On 12th September 2016, BBC News released an article in which the ING Bank in Romania suffered unexpected damages to its computer servers during a fire drill, which saw the discharge of a gas-based fire suppression system. This has caused an increase in concerns to some regarding noise level generated from inert gas suppression systems as it was reported that the servers were damaged due to the high noise levels generated by the high pressure release of the system.
Some background information on this subject in data centres;
- Standard fire alarm sounders generate 90dB
- Although not specified by the disc drive manufacturers the sensitivity range is apparently 500Hz to 10kHz.
- Not all drives are equally sensitive
- Some drives may experience reduced performance above 110dB (only during the fire event)
- Some drives may be temporarily out of order 120d 9only during the fire event)
- Some drives are not affected by sound levels above 130dB
- The report on this item does not state the manufacturer of the disc drives
The system in question was subject to a peak pressure actuation where the initial system pressure is much higher during the early stages of discharge.
The FSL Inertech system uses a controlled discharge to alleviate these issues and reduce the discharge rate by 50% over a peak pressure system.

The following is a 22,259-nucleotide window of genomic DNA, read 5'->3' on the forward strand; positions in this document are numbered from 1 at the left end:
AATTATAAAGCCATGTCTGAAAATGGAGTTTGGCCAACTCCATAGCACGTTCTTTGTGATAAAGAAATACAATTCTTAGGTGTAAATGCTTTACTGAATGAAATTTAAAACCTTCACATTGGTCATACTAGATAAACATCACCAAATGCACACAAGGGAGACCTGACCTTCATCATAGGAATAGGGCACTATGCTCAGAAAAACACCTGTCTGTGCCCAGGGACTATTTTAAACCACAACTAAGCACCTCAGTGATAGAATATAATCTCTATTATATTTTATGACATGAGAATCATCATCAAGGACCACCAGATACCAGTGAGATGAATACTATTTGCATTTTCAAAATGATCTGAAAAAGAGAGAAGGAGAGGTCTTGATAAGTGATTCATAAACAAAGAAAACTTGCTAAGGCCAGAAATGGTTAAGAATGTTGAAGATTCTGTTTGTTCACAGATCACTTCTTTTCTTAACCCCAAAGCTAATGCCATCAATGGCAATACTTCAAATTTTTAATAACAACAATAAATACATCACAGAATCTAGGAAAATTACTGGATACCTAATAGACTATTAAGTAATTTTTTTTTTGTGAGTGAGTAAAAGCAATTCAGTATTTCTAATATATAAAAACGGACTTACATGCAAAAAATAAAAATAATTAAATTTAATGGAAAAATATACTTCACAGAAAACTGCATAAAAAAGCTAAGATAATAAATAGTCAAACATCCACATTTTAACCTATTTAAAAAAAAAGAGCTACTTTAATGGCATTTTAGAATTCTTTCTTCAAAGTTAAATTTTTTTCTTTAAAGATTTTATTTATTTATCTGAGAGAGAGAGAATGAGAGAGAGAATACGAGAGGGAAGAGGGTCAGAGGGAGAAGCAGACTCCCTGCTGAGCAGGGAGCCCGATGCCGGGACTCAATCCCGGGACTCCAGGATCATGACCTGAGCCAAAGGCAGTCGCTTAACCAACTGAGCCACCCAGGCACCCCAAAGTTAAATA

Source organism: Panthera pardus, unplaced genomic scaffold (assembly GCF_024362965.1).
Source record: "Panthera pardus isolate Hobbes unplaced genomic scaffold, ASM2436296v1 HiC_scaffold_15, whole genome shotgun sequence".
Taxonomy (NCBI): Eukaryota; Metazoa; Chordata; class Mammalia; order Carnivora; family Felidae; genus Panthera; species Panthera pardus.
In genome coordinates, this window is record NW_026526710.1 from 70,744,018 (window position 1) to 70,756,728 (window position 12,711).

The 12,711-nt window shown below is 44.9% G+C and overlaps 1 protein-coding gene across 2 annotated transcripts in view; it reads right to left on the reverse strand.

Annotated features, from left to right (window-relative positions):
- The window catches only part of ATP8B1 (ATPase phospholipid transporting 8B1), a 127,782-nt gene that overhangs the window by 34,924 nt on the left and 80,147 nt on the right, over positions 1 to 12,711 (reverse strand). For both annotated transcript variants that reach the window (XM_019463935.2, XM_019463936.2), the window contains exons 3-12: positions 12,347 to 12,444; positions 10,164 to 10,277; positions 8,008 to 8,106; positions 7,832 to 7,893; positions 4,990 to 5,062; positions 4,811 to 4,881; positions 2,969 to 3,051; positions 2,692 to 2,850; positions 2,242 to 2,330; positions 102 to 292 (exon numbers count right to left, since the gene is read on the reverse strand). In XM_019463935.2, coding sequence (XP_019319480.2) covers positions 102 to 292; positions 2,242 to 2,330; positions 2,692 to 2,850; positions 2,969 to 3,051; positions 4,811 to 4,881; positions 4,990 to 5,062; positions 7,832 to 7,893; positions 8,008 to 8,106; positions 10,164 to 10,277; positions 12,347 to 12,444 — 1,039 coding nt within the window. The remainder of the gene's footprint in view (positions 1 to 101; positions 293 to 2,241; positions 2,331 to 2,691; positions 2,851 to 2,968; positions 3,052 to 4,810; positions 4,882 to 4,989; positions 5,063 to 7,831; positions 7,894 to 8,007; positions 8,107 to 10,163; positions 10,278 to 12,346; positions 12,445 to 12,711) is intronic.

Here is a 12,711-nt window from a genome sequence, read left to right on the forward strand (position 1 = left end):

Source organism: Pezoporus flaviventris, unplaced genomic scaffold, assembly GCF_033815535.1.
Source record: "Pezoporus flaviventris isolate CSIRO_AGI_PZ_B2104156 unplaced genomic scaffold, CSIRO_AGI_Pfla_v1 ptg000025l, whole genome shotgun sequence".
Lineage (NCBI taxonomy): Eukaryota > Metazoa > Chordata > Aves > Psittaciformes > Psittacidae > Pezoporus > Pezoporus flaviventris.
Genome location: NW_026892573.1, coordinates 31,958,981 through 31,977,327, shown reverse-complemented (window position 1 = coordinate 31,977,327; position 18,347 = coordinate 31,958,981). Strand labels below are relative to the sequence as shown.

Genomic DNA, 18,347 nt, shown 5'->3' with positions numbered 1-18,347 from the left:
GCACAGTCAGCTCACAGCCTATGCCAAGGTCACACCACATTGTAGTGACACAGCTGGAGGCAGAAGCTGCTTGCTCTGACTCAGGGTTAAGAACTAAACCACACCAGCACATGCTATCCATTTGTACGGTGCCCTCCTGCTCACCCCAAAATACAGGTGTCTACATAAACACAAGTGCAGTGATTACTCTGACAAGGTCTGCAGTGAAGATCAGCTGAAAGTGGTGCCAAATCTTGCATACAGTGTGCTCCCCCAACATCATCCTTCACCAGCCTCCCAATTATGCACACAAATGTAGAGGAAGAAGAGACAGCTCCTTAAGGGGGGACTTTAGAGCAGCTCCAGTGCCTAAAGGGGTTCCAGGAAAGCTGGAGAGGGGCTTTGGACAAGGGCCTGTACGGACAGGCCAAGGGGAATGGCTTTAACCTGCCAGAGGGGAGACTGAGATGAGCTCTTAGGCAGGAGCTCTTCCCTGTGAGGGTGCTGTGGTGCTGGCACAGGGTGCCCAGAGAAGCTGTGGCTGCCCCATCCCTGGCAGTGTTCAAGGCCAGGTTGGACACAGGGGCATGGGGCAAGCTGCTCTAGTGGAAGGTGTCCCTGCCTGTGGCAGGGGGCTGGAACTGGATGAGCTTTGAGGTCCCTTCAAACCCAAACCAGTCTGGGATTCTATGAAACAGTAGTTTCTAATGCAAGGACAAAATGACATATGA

Other alternative measures FSL use are;
• The smallest nozzles possible to minimise the flow rate
• The lowest flow rate possible; this can be achieved using a 120 sec discharge time
• Position the nozzles as far from the disc drives as possible
• Use the Inertech low noise nozzle
• Encourage the use of hard drives less susceptible to vibration and noise; such as solid state drives
Standard Inertech nozzle testing was measured in a 110m3 steel enclosure, providing the worst case scenario as the sound reverberates from the walls, ceiling and floor to multiply the sound level. From tests we would expect our standard nozzles to produce 126dB at 2m (with a 60 second discharge time) in the metal enclosure and be significantly less than in an open data centre filled with racks/cabinets. Considering these circumstance we would expect the sound to be attenuated.
Should the client wish to reduce the sound level further, under the same conditions we would expect the sound level to be 119dB at 2m for a 120 second discharge in a steel enclosure. The 120 second discharge time is permitted in the NFPA 2001 and ISO14520 and is included in the draft of EN15004 to be published next year.
We are pleased to announce the FSL low noise nozzle.
Designed to provide peace of mind to you and your customer, the FSL Low Noise Nozzles are designed to discharge the Inert gases in a uniform configuration and reduce air turbulence and noise in the enclosure to less than 110dB. The low noise nozzles are available in either a ½” (NF351515) or 1” (NF352515) size.